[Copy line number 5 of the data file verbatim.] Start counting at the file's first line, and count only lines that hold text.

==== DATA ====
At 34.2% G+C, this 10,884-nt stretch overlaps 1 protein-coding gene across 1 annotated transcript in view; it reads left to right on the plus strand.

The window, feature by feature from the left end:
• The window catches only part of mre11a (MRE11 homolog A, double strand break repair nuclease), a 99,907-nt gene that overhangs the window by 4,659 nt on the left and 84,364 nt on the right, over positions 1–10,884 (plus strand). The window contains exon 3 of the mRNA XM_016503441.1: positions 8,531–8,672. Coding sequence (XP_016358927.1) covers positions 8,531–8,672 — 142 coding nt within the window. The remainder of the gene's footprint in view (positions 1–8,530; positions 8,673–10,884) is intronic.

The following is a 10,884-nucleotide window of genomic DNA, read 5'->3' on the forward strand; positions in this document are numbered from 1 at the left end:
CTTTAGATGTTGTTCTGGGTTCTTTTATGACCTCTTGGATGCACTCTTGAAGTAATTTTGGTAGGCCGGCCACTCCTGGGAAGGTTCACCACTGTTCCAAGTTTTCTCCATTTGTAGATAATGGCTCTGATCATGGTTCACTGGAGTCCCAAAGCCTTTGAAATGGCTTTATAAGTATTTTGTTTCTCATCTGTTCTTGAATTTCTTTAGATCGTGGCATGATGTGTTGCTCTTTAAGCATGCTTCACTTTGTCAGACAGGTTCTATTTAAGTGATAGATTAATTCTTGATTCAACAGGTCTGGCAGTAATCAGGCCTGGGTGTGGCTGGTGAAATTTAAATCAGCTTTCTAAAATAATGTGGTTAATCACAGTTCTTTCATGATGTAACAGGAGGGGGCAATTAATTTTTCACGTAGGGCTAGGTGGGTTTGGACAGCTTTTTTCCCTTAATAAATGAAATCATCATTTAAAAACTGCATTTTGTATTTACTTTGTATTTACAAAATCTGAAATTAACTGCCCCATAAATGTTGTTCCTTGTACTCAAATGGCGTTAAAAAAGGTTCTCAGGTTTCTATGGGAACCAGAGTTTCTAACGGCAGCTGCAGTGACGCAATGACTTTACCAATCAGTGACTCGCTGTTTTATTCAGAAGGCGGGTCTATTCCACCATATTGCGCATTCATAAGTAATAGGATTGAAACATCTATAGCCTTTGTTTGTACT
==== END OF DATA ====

CTTTAGATGTTGTTCTGGGTTCTTTTATGACCTCTTGGATGCACTCTTGAAGTAATTTTGGTAGGCCGGCCACTCCTGGGAAGGTTCACCACTGTTCCAAGTTTTCTCCATTTGTAGATAATGGCTCTGATCATGGTTCACTGGAGTCCCAAAGCCTTTGAAATGGCTTTATAAGTATTTTGTTTCTCATCTGTTCTTGAATTTCTTTAGATCGTGGCATGATGTGTTGCTCTTTAAGCATGCTTCACTTTGTCAGACAGGTTCTATTTAAGTGATAGATTAATTCTTGATTCAACAGGTCTGGCAGTAATCAGGCCTGGGTGTGGCTGGTGAAATTTAAATCAGCTTTCTAAAATAATGTGGTTAATCACAGTTCTTTCATGATGTAACAGGAGGGGGCAATTAATTTTTCACGTAGGGCTAGGTGGGTTTGGACAGCTTTTTTCCCTTAATAAATGAAATCATCATTTAAAAACTGCATTTTGTATTTACTTTGTATTTACAAAATCTGAAATTAACTGCCCCATAAATGTTGTTCCTTGTACTCAAATGGCGTTAAAAAAGGTTCTCAGGTTTCTATGGGAACCAGAGTTTCTAACGGCAGCTGCAGTGACGCAATGACTTTACCAATCAGTGACTCGCTGTTTTATTCAGAAGGCGGGTCTATTCCACCATATTGCGCATTCATAAGTAATAGGATTGAAACATCTATAGCCTTTGTTTGTACT